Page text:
Airport commission chairman to step down after 43 years
Heck retires after building airport into economic engine for Rhinelander area

April 6, 2018

By Jamie Taylor & Heather Schaefer

River News

Imagine for a moment what Rhinelander would look like without large employers like Printpack or the numerous businesses headquartered in the air industrial park on U.S. Highway 8. Ponder for a second what life would be like for local residents if there was no Rhinelander-Oneida County Airport, no passenger jet service capable of transporting travelers from Rhinelander to Minneapolis in 30 minutes.

If this scenario were a reality, it's inarguable this would be a much smaller community with much less to offer in terms of jobs and services. And, most likely, business travel, vacation trips and visits to grandchildren would require a drive to the Central Wisconsin Airport in Mosinee or another regional airport.

To be sure, the entire economic landscape of Oneida County would be quite different if not for the Rhinelander-Oneida County Airport and it's universally accepted the airport would not exist without the determined salesmanship of Rhinelander-Oneida County Airport Commission chairman Robert G. Heck, who is retiring this spring after 43 years of service.

Heck sent a letter to Mayor Dick Johns earlier this spring announcing his decision to resign from the commission and come Monday evening he hopes to pass the stick to Pat Marquardt, manager of the Rhinelander Printpack plant, who is expected to be appointed to serve out the remainder of his five-year term.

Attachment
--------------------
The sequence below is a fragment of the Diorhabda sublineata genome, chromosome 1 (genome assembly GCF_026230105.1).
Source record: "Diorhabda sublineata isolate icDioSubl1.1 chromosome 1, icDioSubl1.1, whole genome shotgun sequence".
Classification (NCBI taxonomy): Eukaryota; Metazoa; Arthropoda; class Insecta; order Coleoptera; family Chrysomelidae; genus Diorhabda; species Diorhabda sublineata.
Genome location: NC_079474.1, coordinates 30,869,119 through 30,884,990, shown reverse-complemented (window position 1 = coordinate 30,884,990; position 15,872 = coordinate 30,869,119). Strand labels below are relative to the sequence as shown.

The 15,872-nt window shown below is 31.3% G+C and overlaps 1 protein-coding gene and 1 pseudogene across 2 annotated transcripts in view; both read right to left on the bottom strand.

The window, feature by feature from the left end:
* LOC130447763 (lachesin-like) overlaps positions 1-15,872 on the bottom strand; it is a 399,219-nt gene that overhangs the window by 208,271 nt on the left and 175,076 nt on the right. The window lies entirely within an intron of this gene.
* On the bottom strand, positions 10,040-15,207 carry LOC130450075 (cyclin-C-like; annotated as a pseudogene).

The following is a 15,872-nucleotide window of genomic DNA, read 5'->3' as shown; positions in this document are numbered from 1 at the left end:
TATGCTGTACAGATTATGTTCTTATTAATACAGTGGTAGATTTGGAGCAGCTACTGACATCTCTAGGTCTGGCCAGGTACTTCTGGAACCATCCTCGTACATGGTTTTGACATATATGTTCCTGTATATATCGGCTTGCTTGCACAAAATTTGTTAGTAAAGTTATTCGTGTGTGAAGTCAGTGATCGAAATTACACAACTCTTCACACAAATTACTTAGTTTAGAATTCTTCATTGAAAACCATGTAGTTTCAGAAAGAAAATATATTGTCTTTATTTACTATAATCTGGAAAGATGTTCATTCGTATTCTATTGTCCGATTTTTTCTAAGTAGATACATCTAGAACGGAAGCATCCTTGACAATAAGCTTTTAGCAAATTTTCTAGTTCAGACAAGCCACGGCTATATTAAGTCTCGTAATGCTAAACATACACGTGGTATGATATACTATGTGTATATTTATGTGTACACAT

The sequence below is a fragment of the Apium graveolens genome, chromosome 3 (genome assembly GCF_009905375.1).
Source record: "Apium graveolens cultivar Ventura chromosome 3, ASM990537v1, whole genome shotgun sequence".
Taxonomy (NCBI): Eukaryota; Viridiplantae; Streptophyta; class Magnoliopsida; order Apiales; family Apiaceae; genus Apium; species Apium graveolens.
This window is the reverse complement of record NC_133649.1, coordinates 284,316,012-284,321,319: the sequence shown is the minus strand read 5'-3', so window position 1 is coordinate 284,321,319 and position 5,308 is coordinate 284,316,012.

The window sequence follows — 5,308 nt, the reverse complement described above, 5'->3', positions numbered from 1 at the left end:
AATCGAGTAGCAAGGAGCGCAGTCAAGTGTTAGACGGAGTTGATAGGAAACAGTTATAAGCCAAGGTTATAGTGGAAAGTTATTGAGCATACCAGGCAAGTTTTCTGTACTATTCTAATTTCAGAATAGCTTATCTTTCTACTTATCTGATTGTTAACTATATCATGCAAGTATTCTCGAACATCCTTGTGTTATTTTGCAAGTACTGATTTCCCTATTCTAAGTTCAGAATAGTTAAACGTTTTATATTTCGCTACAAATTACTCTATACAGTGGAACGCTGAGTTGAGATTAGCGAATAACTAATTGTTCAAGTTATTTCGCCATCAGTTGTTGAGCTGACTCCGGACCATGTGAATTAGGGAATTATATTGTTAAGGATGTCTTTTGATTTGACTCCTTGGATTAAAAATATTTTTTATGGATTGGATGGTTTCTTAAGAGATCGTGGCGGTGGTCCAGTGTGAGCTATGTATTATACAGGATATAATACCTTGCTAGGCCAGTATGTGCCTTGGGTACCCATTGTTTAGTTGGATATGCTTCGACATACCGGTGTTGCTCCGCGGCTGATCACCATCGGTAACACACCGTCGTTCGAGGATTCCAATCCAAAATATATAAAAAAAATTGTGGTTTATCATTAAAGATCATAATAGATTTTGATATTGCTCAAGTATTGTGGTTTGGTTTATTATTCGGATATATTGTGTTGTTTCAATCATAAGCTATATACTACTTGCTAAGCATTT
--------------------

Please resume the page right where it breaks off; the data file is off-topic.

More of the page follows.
New faces

In a fitting bit of symmetry, Heck is bidding farewell to the airport commission at nearly the same time as airport director Joe Brauer takes his leave. Brauer is retiring next month after 28 years keeping the planes flying.

The timing is no accident. In a March interview with The Lakeland Times' sister paper The Northwoods River News, the two men confirmed they've been discussing retirement for about two years now but wanted to make sure the airport would be in good hands before taking that step.

"It was time to find the right person," Heck said. "I'm 81, and I'm going to be 82, and I've devoted over 2,000 hours work to the project. The main thing is I really felt that we had the right team in place, trying to get in place and will be in place. We have just a tremendous person to replace Joe (Rhinelander native Matt Leitner has been tabbed as the next airport director) and Sherrie (Williamson, assistant airport director) is still here, that was important. Two of our commissioners are still here, Brad (Kowieski) and Bev (Long), and they have been with us for quite some time."

Brauer was blunt when asked to explain the impact Heck has had on the airport and, by extension, the community.